This past week has been Spring Break for 3 of the 4 members of the house. (One of these things - ME - is not like the others.) The boy decided late that what with the influx of relatively unscheduled days, he needed to take the girls somewhere. Two days later, he had a snazzy little hotel booked and plans in place.
When he gets a bee in his bonnet, he's on top of things.
This is in comparison with me who takes on the challenge of finding the cutest, breakfastiest, comfiest, all-you-can-drink-coffee-and-afternoon-cookies-iest place to stay and all for the affordable-iest price. I spend a few hours (e.g. d-a-y-s) on this process in part because I like me some virtual window shopping. The boy is kind of a get-in-and-get-out kind of person.
For about 30 seconds at the beginning of the "I think I want to go somewhere for a couple of nights over Spring Break" discussion, we flirted with the possibility of all 4 of us going somewhere. You know, like a normal family.
And then we were both all like "diabetic cat," and that kind of quashed all chances of familial bliss in a Days Inn. Like that was going to happen anyway. So, like many a decision that has to be made, color me the sacrificing individual who bore the brunt of shooting the insulin twice a day and, you know, doing some amount of teaching, too. I was committed to being here anyway, but it seems like I could blame our planning on the cat. (By the way, I've always appreciated how easy cats are to take care of. No one ever whispered a word of warning in my ear that sometimes, they're a bit of a bother.) So the boy did what the boy always talks about doing, which is to call up his siblings and find out if either of them feel like being around us. Turns out, one of them was game, so the boy found the hotel, packed up the kids (by way of me, obviously, because are we to believe that he did the packing of the sundries while I lazed about with a hot cup of tea and a scone?), and stole my car for a couple of days leaving me an empty house, a crumby kitchen floor, a dependent cat, papers to grade, and almost no gas in his car.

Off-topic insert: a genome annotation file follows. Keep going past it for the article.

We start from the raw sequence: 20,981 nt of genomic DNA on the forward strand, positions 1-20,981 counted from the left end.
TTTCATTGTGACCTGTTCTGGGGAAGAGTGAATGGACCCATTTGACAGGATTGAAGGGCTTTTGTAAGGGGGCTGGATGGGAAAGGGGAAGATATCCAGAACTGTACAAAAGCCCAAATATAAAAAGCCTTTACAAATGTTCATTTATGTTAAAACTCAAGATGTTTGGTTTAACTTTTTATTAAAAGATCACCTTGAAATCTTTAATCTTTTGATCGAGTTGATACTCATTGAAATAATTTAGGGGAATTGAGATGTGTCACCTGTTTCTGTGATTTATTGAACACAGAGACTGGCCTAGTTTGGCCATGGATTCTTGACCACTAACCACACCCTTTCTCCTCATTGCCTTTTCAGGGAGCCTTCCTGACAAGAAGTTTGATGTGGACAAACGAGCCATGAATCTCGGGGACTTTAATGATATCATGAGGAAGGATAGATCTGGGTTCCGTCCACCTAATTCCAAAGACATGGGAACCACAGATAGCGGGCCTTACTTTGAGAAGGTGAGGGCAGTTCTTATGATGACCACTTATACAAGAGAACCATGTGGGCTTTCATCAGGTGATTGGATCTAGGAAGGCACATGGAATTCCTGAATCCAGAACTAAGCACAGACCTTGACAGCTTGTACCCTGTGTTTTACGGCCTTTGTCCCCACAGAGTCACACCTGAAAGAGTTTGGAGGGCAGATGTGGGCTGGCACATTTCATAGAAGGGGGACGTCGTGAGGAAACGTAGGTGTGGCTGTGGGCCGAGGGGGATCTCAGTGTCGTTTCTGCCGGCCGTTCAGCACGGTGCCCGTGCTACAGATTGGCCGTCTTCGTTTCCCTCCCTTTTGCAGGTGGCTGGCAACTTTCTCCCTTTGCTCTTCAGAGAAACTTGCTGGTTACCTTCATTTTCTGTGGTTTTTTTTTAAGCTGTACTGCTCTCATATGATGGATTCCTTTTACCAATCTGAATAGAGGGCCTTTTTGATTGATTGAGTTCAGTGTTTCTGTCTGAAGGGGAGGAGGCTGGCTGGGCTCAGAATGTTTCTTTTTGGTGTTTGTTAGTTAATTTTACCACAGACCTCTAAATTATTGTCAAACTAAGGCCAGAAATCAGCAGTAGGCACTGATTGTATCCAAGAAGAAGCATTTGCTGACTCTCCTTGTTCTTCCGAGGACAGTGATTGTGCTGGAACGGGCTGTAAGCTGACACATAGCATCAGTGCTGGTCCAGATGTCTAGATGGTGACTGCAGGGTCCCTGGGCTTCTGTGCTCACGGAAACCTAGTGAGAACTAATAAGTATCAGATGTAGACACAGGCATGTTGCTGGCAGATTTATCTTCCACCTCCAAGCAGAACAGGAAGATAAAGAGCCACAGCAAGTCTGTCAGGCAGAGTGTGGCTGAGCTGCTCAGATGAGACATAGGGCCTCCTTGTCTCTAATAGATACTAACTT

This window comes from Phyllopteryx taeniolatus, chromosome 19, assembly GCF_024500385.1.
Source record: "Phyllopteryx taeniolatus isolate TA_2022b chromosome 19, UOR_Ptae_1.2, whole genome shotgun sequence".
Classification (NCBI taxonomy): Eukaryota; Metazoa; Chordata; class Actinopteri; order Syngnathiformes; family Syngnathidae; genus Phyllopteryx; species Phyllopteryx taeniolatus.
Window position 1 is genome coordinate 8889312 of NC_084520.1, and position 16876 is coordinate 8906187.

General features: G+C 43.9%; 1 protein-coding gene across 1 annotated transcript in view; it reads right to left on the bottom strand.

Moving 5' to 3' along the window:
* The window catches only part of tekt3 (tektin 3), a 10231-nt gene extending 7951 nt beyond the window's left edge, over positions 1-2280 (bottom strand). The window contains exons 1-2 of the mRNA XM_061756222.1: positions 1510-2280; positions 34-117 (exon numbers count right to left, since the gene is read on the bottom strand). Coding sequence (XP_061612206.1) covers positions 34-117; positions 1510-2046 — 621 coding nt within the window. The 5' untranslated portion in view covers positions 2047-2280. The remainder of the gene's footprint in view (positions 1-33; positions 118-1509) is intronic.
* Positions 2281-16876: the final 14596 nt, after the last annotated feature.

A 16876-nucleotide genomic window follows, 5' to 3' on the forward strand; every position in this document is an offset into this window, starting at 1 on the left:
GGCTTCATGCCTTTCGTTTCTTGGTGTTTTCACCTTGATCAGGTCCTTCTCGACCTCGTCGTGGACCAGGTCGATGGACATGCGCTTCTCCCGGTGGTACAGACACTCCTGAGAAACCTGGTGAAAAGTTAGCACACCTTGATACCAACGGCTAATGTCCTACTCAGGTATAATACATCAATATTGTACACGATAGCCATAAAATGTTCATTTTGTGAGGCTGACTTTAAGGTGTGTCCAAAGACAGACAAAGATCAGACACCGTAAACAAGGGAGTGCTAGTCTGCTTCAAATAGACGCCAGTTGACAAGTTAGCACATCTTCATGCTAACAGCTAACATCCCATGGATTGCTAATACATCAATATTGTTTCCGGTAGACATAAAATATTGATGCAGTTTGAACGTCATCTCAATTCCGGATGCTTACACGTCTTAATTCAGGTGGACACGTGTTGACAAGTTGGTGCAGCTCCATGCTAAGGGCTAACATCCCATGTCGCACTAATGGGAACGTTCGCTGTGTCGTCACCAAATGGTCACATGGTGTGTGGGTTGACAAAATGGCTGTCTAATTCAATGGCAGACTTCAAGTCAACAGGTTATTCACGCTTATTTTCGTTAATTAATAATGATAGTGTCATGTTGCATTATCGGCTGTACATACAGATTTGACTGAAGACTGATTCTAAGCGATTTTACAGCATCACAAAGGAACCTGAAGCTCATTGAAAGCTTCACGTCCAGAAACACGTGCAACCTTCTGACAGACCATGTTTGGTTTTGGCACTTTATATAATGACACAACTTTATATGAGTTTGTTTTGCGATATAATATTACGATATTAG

Actually, he up and left, thereby leaving me with this glorious thing called s-p-a-c-e as well as a fair bit of q-u-i-e-t.
The boy is an all-around keeper. I've no need of roses, just buy me a quiet house any day.
Admittedly, in hushed tones, I asked him "Are you sure you wanna do this?" and he replied "Yeah, I do. I'm a dad." and far be it from me to question that.
Not only did he take on the task of being pack mule and referee, but also he found a hotel room (singular, not a suite) with two queen beds. This means that our children had to fall asleep in the same room. THE SAME ROOM. This has never (ever ever ever) gone well, though we have tried. But he managed fairly well utilizing a 2-part plan of attack: use an extra sheet and some rope as a room divider and wear them out so they have nothing left to fight with. Basically, it was like he had them under siege in their castles, holding out until all of their energy supplies were depleted. 'Cause that's a parent-of-the-year approach.
He found a place with both breakfast (various carb options for the win!) and an indoor pool, and oh the glories, oh the blessings! You know when you call to chat with your children when they're in this manna-from-Heaven situation that you need to be prepared to talk about how "The water was so warm!" and "I had a doughnut!" and even "I had juice and sausage and a waffle and the hot tub had a little shelf, so I put my feet in and then I had eggs and now my tummy hurts just a little but it's OK because Daddy took us into the deep end of the pool!!!" And then my kid would ask me what I've been doing, and talk about letting the air out of the balloon cause "I graded!" and "I swept the floor!" and "I bought stamps!" just doesn't have the same flavor. Her stories were like gumballs and unicorns whereas mine were like dried gum on the underside of a desk and the tired looking work horses standing around placidly chewing hay. But props to her for showing an honest effort at caring about her out of sight, out of mind mother. I have high hopes for how our phone conversations will go when she's in college.
But the days went by and the nights went by (in a glorious sort of I-have-the-bed-all-to-myself-and-it-is-fabulous kind of way), and my people returned. They brought some amount of noise back with them (just for me!) and in exchange took away a good amount of the space that I had been hoarding in their absence.
But everything was checked off of my to-do list by the time they stumbled in the door, which makes one feel both exhilarated (I was so productive; let's count how many things I checked off [smiley face]!) as well as deflated (I was so blasted productive that all I did was work [sad face].) So I made up for that spurt of activity and read a magazine in the middle of their chaos because if I can't get around to it when they're gone, then why not when they're home? Mindless activity also helps to ignore the shrieking.